Alpha1-antitrypsin Deficiency: Lessons Learned from the Bedside to the Gene and Back Again: Frequency of aXAT Deficiency in the Population

Many years later Sveger, by screening 200,000 Swedish newborn children, found an almost identical homozygote frequency, namely one in 1,660. I wrote6 in 1965 that the gene frequency for a!AT deficiency was of such an order of magnitude that a restricted distribution of the gene seemed improbable. It is now known that the PiZ-gene probably is of Scandinavian origin and is evenly distributed there. The gene frequency in Scandinavia and northern Europe is higher than anywhere else in the world. In southern Europe and in the United States, the gene frequency is approximately half of that in Scandinavia; in Japan it is practically nil.
Early Support for the Proteolytic Theory: The Role of Granulocyte Elastase
Only a few years before the discovery of axAT deficiency there had been general agreement that emphysema should be defined in anatomic terms and that the destructive element was obligate (WHO, Report of an expert committee, 1961). Increased proteolytic activity might well be responsible for the loss of tissue substance but trypsin per se was not considered to be of any pathogenetic relevance. canadian neighbor pharmacy

It was just used as a tool for measurement of antiprotease activity in serum. Pioneer work from the US had demonstrated the most specific physiologic feature of emphysema to be reduced elastic recoil and increased compliance,11 but the elastin content of emphysematous lungs had been found to be normal by most investigators. Collagen was known to have little influence on lung compliance. Familial cases of emphysema had been published and a putative metabolic basis discussed, but there was no experimental support.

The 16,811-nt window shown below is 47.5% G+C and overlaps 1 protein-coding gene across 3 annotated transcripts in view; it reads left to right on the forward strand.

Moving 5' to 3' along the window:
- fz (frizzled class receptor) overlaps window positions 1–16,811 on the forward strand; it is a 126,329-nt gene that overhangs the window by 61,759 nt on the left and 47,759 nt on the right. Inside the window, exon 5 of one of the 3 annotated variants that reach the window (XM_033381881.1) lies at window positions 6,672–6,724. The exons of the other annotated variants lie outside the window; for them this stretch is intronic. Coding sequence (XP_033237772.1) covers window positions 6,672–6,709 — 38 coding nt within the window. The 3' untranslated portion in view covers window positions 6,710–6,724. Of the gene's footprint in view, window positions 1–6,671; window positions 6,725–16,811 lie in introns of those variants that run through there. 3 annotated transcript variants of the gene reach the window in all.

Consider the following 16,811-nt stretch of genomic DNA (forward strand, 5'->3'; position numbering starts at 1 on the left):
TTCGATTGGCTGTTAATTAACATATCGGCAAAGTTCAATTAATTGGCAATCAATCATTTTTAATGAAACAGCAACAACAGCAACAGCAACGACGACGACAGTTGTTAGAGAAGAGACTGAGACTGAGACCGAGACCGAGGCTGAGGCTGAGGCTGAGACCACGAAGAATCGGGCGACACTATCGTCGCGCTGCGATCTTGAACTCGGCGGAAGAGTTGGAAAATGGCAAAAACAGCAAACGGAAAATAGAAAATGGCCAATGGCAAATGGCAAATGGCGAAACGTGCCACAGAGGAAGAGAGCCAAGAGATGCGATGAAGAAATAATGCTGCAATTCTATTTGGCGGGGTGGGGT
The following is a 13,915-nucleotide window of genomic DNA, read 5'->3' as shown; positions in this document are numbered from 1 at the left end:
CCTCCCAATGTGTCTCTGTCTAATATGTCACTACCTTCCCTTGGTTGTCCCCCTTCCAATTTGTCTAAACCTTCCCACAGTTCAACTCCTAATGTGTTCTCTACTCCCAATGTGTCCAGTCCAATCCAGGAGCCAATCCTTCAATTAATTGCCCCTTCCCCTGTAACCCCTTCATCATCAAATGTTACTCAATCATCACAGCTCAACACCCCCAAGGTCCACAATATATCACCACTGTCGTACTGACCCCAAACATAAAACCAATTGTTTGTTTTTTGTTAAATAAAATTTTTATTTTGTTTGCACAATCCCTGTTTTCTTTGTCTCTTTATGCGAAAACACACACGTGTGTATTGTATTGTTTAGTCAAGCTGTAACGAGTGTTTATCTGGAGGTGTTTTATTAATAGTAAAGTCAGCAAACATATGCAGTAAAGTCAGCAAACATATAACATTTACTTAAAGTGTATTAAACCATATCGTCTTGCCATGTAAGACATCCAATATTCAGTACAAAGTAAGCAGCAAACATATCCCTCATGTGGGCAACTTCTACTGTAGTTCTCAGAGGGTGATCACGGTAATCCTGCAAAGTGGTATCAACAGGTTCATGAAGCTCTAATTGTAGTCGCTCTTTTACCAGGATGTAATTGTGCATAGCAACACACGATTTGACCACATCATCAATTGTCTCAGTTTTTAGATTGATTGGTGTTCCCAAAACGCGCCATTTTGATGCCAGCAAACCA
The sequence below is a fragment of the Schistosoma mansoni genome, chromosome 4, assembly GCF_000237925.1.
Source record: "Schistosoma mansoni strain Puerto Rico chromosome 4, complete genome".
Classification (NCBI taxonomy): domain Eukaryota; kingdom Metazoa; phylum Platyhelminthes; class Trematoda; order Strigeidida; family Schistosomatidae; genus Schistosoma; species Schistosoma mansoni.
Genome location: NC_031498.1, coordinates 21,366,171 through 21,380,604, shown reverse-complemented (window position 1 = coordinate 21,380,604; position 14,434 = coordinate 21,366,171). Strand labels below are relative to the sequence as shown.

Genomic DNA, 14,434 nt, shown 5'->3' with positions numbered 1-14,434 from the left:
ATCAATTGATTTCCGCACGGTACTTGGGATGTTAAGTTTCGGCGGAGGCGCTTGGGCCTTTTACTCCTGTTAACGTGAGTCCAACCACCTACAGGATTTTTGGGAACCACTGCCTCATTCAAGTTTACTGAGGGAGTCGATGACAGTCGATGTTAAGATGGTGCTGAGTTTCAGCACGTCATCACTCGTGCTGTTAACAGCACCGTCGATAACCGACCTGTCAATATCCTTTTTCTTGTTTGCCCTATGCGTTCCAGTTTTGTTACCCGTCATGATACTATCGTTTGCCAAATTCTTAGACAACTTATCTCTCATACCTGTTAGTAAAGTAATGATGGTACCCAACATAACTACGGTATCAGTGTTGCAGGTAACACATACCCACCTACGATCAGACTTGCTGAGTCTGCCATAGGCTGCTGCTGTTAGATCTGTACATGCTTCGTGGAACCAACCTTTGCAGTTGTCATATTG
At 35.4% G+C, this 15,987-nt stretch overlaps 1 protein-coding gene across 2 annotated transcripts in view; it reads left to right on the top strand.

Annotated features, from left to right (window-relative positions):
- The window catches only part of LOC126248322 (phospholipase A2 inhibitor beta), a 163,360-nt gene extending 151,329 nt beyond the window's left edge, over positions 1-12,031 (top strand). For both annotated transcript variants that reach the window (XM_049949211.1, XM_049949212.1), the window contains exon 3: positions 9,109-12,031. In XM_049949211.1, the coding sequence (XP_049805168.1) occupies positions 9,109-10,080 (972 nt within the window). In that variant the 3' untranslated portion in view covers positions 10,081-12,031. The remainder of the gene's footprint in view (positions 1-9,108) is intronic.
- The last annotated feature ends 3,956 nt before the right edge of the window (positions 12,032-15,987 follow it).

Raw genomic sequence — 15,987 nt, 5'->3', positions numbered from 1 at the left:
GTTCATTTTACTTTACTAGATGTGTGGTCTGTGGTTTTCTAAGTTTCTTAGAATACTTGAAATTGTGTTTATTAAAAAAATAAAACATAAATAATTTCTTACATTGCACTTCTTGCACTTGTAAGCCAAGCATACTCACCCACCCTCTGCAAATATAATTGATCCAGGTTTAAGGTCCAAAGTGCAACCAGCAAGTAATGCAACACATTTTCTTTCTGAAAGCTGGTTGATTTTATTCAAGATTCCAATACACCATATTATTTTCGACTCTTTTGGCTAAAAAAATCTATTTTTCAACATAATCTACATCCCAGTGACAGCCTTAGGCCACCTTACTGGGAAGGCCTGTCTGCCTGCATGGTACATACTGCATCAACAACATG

Unexpectedly and independent of our reports on axAT deficiency and emphysema, Gross et al13 published an important paper demonstrating the production of emphysema in rats after intratracheal administration of papain, a plant protease with broad spectrum proteolytic activity. Of course, these experiments supported the concept of a proteolytic mechanism behind human emphysema and a new era of experimental emphysema research had begun. An important observation connecting experimental and clinical medicine was made by Kueppers and Bearn when they demonstrated the ability of oijAT to inhibit proteolytic enzymes from human leukocytes.

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